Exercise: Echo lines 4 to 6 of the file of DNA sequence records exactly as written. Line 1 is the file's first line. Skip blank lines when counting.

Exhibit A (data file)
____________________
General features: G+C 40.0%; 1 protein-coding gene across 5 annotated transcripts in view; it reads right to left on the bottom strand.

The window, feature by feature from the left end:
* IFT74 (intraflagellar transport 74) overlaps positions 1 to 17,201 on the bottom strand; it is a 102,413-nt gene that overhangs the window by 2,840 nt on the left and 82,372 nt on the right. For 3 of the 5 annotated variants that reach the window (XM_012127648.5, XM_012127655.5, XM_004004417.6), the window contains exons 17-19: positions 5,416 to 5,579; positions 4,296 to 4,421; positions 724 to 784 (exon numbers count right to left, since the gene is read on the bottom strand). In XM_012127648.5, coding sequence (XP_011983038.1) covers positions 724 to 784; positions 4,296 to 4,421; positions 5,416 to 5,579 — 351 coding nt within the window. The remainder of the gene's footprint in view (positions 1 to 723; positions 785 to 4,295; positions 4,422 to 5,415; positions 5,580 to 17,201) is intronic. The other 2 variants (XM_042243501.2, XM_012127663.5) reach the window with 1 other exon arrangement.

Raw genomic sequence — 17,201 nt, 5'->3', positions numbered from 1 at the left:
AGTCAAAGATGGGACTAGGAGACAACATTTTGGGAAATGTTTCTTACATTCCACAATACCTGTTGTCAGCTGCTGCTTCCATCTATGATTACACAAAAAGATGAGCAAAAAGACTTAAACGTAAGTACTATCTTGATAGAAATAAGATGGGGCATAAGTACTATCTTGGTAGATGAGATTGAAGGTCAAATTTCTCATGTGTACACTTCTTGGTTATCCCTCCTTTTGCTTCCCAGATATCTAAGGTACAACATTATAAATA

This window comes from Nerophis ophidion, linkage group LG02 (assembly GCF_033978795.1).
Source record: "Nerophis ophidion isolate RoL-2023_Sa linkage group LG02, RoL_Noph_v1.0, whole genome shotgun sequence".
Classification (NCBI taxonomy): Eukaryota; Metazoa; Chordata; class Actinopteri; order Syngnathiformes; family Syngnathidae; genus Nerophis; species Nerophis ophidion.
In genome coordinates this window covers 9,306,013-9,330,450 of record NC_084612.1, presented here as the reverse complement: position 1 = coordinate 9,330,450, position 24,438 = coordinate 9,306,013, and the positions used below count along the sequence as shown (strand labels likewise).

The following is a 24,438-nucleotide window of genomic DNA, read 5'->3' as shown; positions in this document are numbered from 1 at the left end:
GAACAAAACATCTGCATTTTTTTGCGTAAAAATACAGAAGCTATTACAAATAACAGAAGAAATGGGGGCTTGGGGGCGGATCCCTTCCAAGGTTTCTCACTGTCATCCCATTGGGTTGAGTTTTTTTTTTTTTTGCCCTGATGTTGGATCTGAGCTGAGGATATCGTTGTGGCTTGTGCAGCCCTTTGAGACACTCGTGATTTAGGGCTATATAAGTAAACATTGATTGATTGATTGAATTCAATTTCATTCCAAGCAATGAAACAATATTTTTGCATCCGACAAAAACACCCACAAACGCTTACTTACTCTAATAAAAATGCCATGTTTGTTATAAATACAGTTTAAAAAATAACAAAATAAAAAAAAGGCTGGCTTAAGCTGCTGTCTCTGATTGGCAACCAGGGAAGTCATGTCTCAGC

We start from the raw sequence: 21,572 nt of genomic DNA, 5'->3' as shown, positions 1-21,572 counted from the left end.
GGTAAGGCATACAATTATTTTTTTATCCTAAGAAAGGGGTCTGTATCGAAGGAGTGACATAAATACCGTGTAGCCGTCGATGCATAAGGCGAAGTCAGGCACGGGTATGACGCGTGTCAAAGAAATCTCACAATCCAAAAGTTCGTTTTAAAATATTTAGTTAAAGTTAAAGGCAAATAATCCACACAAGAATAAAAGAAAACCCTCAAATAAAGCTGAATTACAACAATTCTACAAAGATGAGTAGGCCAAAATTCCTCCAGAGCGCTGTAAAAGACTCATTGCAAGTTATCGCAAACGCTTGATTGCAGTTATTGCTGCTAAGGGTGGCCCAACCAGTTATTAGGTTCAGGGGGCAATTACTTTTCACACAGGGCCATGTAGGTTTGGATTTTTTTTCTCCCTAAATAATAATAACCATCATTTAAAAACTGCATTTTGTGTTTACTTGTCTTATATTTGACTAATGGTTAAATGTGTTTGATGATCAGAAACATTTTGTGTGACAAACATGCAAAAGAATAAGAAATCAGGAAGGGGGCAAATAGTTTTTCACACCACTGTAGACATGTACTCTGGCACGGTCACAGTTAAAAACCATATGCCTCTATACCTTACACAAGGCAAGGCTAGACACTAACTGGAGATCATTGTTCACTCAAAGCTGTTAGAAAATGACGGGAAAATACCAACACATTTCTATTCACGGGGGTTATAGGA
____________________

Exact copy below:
Raw genomic sequence — 17,201 nt, 5'->3', positions numbered from 1 at the left:
AGTCAAAGATGGGACTAGGAGACAACATTTTGGGAAATGTTTCTTACATTCCACAATACCTGTTGTCAGCTGCTGCTTCCATCTATGATTACACAAAAAGATGAGCAAAAAGACTTAAACGTAAGTACTATCTTGATAGAAATAAGATGGGGCATAAGTACTATCTTGGTAGATGAGATTGAAGGTCAAATTTCTCATGTGTACACTTCTTGGTTATCCCTCCTTTTGCTTCCCAGATATCTAAGGTACAACATTATAAATA

This window comes from Nerophis ophidion, linkage group LG02 (assembly GCF_033978795.1).